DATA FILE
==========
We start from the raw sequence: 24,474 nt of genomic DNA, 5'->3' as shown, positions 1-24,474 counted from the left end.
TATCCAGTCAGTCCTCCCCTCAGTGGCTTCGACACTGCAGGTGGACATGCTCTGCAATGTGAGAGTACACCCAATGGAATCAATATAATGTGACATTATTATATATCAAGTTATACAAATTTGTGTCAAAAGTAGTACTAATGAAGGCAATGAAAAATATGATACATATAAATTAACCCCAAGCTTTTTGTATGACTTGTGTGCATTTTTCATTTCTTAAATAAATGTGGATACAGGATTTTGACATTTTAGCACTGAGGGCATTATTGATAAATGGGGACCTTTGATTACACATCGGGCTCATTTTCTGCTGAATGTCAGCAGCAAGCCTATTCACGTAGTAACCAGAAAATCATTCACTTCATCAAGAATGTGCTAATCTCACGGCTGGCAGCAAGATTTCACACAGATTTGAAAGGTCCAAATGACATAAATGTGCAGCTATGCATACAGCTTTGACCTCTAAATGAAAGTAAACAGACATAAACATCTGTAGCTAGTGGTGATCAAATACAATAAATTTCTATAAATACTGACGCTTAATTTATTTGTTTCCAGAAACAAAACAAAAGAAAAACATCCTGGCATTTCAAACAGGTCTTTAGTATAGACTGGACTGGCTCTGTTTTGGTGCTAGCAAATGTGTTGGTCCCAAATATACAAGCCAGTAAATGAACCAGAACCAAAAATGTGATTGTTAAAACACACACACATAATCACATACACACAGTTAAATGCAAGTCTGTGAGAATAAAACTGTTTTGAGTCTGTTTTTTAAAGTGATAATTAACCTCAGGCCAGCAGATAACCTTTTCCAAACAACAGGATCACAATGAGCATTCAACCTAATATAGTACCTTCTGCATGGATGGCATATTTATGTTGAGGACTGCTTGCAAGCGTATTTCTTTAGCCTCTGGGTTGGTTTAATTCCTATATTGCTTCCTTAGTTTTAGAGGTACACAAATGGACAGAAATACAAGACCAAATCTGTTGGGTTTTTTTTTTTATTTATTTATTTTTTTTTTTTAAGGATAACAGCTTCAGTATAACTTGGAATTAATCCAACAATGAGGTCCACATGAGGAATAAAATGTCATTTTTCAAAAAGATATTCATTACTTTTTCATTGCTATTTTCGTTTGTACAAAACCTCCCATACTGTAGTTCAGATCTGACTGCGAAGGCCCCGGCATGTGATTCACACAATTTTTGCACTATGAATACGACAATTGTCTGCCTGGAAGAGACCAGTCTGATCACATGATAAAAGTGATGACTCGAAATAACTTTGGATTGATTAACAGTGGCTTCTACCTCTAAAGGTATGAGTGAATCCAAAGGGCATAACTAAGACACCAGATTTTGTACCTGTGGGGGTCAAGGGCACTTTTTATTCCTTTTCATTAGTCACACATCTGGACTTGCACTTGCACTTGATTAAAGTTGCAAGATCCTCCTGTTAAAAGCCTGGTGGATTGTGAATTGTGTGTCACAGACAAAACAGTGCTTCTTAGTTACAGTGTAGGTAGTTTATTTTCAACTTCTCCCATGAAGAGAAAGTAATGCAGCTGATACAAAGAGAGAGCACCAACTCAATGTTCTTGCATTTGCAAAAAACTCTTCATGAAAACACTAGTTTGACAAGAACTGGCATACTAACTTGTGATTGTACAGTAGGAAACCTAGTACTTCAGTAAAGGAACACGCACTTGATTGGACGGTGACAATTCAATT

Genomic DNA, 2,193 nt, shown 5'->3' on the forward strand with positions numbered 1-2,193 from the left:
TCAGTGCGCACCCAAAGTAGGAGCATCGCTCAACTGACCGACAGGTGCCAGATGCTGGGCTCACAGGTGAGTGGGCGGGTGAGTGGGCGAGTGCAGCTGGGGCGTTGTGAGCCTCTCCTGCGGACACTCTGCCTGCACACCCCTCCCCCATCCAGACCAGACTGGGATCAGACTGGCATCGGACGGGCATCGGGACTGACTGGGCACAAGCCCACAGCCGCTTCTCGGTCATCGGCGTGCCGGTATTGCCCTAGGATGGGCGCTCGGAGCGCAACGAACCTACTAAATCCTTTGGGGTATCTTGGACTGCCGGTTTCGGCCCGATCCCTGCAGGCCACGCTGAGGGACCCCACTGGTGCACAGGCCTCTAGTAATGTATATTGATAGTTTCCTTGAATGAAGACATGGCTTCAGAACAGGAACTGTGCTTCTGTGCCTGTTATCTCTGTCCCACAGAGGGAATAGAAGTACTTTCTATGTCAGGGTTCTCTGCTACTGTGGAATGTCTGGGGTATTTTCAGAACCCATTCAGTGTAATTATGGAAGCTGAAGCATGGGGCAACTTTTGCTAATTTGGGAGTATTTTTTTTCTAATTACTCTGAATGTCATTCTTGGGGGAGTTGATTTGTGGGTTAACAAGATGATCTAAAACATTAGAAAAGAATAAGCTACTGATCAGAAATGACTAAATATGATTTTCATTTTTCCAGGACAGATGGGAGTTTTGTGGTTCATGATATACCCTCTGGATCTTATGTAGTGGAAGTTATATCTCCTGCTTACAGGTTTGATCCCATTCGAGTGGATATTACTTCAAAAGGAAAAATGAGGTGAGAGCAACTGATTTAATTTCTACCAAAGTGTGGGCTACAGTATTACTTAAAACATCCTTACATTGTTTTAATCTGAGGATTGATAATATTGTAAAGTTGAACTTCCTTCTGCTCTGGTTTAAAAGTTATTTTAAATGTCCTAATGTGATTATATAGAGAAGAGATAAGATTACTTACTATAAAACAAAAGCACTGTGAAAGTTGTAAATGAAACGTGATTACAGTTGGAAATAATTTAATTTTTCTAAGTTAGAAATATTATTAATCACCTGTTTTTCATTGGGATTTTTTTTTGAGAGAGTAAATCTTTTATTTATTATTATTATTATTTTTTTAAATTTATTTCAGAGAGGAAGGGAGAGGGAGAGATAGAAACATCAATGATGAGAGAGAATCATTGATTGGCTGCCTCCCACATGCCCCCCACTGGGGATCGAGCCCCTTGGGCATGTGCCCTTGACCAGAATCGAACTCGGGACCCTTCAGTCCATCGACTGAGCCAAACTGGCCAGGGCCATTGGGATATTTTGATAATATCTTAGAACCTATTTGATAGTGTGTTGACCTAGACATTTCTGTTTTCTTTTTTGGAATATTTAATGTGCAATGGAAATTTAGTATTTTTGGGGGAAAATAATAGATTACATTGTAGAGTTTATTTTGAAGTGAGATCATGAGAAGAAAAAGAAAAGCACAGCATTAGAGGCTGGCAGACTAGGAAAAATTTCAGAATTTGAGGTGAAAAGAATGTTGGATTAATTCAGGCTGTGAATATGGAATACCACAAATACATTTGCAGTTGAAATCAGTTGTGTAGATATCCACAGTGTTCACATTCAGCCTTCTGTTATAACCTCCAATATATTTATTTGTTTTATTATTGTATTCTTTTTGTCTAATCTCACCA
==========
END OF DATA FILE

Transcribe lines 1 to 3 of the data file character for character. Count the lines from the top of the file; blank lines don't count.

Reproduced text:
We start from the raw sequence: 24,474 nt of genomic DNA, 5'->3' as shown, positions 1-24,474 counted from the left end.
TATCCAGTCAGTCCTCCCCTCAGTGGCTTCGACACTGCAGGTGGACATGCTCTGCAATGTGAGAGTACACCCAATGGAATCAATATAATGTGACATTATTATATATCAAGTTATACAAATTTGTGTCAAAAGTAGTACTAATGAAGGCAATGAAAAATATGATACATATAAATTAACCCCAAGCTTTTTGTATGACTTGTGTGCATTTTTCATTTCTTAAATAAATGTGGATACAGGATTTTGACATTTTAGCACTGAGGGCATTATTGATAAATGGGGACCTTTGATTACACATCGGGCTCATTTTCTGCTGAATGTCAGCAGCAAGCCTATTCACGTAGTAACCAGAAAATCATTCACTTCATCAAGAATGTGCTAATCTCACGGCTGGCAGCAAGATTTCACACAGATTTGAAAGGTCCAAATGACATAAATGTGCAGCTATGCATACAGCTTTGACCTCTAAATGAAAGTAAACAGACATAAACATCTGTAGCTAGTGGTGATCAAATACAATAAATTTCTATAAATACTGACGCTTAATTTATTTGTTTCCAGAAACAAAACAAAAGAAAAACATCCTGGCATTTCAAACAGGTCTTTAGTATAGACTGGACTGGCTCTGTTTTGGTGCTAGCAAATGTGTTGGTCCCAAATATACAAGCCAGTAAATGAACCAGAACCAAAAATGTGATTGTTAAAACACACACACATAATCACATACACACAGTTAAATGCAAGTCTGTGAGAATAAAACTGTTTTGAGTCTGTTTTTTAAAGTGATAATTAACCTCAGGCCAGCAGATAACCTTTTCCAAACAACAGGATCACAATGAGCATTCAACCTAATATAGTACCTTCTGCATGGATGGCATATTTATGTTGAGGACTGCTTGCAAGCGTATTTCTTTAGCCTCTGGGTTGGTTTAATTCCTATATTGCTTCCTTAGTTTTAGAGGTACACAAATGGACAGAAATACAAGACCAAATCTGTTGGGTTTTTTTTTTTATTTATTTATTTTTTTTTTTTAAGGATAACAGCTTCAGTATAACTTGGAATTAATCCAACAATGAGGTCCACATGAGGAATAAAATGTCATTTTTCAAAAAGATATTCATTACTTTTTCATTGCTATTTTCGTTTGTACAAAACCTCCCATACTGTAGTTCAGATCTGACTGCGAAGGCCCCGGCATGTGATTCACACAATTTTTGCACTATGAATACGACAATTGTCTGCCTGGAAGAGACCAGTCTGATCACATGATAAAAGTGATGACTCGAAATAACTTTGGATTGATTAACAGTGGCTTCTACCTCTAAAGGTATGAGTGAATCCAAAGGGCATAACTAAGACACCAGATTTTGTACCTGTGGGGGTCAAGGGCACTTTTTATTCCTTTTCATTAGTCACACATCTGGACTTGCACTTGCACTTGATTAAAGTTGCAAGATCCTCCTGTTAAAAGCCTGGTGGATTGTGAATTGTGTGTCACAGACAAAACAGTGCTTCTTAGTTACAGTGTAGGTAGTTTATTTTCAACTTCTCCCATGAAGAGAAAGTAATGCAGCTGATACAAAGAGAGAGCACCAACTCAATGTTCTTGCATTTGCAAAAAACTCTTCATGAAAACACTAGTTTGACAAGAACTGGCATACTAACTTGTGATTGTACAGTAGGAAACCTAGTACTTCAGTAAAGGAACACGCACTTGATTGGACGGTGACAATTCAATT

Genomic DNA, 2,193 nt, shown 5'->3' on the forward strand with positions numbered 1-2,193 from the left: